The impact of public opinion on Theodore Roosevelt's foreign policy
Thompson, John Mortimer
University of Cambridge
Faculty of History
Doctor of Philosophy (PhD)
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Thompson, J. M. (2010). The impact of public opinion on Theodore Roosevelt's foreign policy (Doctoral thesis). https://doi.org/10.17863/CAM.11687
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Theodore Roosevelt is considered by many historians to have been one of the most skilled practitioners of foreign policy in American history. But while he continues to draw � considerable interest from scholars, one facet of his diplomacy continues to be poorly understood: the impact of public opinion. There was a discernable evolution in his relationship with public opinion over the course of his tenure, even if many core ideas and practices were already present when he took office. The President was often discouraged by the state of public opinion. In his view, Congress was often a poor partner in conducting foreign policy; sensationalist newspapers had considerable influence; the ideas and policy preferences of many Eastern elites were usually ill-conceived; and the broader public's ignorance and apathy about international affairs were troublesome. But these concerns were balanced by other factors. He had a better working relationship with the Senate than he was willing to admit. He had more success in gaining favourable newspaper coverage than all but . a few Presidents. And he believed strongly in the American system of governance and had faith in the common sense of most of his countiymen. Given these multifaceted ideas about the nature of American opinion, it is not surprising that Roosevelt placed considerable importance upon shaping and educating it. This was both a means to facilitating his foreign policy goals and a way to build and maintain political supp01t. In fact, the two were closely linked. While he enjoyed considerable success in shaping opinion, he also suffered notable setbacks. In the final analysis, public opinion played a key role in Roosevelt's conduct of foreign policy, though its degree of influence in his decision-making process varied according to circumstances. Three main variables seemed to have shaped his behaviour: the impo11ance of a policy to Roosevelt, his perception about the intensity and sources of opposition to it and the level of suppo11 among the broader public.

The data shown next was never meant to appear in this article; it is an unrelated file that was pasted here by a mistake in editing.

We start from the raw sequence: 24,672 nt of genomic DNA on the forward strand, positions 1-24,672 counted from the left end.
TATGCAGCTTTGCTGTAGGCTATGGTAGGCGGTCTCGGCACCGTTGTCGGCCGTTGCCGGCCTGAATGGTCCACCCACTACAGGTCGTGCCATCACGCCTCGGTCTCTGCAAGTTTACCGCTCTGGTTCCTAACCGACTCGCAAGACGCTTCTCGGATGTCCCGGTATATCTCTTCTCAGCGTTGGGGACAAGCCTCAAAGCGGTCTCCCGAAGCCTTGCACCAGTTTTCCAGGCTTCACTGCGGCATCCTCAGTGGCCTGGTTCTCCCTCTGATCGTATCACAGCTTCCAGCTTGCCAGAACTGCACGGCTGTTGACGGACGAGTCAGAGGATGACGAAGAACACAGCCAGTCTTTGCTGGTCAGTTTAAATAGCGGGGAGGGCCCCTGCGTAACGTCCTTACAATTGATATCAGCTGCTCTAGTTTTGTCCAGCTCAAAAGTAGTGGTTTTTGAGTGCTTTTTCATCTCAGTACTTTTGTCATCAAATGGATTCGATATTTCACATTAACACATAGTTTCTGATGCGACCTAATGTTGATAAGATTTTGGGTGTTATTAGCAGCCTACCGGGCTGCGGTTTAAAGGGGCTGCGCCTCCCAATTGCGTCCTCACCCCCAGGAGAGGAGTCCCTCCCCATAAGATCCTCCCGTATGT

This record's DOI: https://doi.org/10.17863/CAM.11687
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